Managing contested spaces: Public managers, obscured mechanisms and the legacy of the past in Northern Ireland

Joanne Murphy, Sara McDowell, Maire Braniff, David Denyer

Research output: Contribution to journalArticlepeer-review

1 Citation (Scopus)
338 Downloads (Pure)

Abstract

Societies emerging from ethno-political and inter-communal conflict face a range of complex problems that stem directly from the recent lived experience of bloodshed and injury, militarisation, securitisation and segregation. As institutional agents in such an environment, public managers perform the dual role of both interpreting public policy and implementing it within a politically contested space and place. In this article, we address how managers cope with the outworking of ethno-nationalist conflict and peace building within government processes and policy implementation and contend this is a subject of emerging concern within the wider public administration, urban studies and conflict literature. Using data from a witness seminar initiative on the Northern Ireland conflict transformation experience, we explain how public sector managers make sense of their role in post-agreement public management and highlight the importance of three identified mechanisms; ‘bricolage’, ‘diffusion’ and ‘translation’ in the management of public sector organisations and urban spaces in a context of entrenched conflict and an uncertain path to peace.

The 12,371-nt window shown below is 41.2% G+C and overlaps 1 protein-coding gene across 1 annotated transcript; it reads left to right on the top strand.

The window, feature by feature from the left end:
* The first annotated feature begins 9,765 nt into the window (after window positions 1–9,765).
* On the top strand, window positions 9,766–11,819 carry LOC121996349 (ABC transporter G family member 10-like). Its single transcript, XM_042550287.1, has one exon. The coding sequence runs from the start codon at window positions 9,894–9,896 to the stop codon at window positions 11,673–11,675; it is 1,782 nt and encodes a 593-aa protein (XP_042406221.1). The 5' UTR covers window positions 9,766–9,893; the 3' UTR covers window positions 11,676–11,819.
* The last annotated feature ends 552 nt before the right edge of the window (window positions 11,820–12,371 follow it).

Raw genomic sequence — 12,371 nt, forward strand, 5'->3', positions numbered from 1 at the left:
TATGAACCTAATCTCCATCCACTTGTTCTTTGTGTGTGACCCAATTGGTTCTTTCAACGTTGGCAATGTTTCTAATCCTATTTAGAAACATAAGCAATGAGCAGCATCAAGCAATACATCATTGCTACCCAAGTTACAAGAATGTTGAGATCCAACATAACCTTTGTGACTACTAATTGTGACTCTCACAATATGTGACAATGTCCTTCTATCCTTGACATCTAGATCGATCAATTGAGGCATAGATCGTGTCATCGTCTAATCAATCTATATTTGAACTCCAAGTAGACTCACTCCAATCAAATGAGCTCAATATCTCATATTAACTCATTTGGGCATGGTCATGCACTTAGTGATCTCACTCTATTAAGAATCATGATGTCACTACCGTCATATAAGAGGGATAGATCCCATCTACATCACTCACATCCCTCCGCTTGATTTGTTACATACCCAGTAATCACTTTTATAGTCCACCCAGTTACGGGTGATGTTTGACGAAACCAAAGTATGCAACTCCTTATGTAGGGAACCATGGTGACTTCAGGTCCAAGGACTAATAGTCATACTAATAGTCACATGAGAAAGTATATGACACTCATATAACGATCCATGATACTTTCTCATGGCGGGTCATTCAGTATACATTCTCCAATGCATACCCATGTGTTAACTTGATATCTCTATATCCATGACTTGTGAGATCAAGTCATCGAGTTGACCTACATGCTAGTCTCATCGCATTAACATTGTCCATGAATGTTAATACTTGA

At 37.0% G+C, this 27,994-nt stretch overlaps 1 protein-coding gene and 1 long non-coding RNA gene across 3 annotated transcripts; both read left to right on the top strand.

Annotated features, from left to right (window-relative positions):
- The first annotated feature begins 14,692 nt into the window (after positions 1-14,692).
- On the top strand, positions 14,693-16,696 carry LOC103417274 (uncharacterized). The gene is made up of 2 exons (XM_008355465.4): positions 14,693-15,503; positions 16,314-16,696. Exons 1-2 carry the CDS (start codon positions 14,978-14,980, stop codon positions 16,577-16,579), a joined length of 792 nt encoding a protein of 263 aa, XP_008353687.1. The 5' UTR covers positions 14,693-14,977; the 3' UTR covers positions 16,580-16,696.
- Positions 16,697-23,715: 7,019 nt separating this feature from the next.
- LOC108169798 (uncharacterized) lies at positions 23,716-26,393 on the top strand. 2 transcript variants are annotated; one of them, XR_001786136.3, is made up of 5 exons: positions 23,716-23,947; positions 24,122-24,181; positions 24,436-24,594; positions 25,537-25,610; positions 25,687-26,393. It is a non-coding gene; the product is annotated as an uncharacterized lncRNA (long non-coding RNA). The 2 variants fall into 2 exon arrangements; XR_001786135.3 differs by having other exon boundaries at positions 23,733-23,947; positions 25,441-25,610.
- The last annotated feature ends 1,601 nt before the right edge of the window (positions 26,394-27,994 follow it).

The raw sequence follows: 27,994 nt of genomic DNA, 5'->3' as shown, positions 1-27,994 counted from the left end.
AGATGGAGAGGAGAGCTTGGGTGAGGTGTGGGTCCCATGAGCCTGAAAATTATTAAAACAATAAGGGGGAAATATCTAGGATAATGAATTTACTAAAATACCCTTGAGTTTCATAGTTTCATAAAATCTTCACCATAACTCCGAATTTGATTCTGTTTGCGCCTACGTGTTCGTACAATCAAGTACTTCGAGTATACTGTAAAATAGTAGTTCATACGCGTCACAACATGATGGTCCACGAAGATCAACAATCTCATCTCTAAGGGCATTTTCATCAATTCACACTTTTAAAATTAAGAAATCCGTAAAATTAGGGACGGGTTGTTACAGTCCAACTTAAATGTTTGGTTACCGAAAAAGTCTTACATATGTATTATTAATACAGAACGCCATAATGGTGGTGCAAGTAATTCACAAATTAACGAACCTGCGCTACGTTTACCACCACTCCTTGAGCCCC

Original languageEnglish
JournalEnvironment and Planning C: Government and Policy
Early online date15 Jun 2017
DOIs
Publication statusEarly online date - 15 Jun 2017

Fingerprint Dive into the research topics of 'Managing contested spaces: Public managers, obscured mechanisms and the legacy of the past in Northern Ireland'. Together they form a unique fingerprint.

Cite this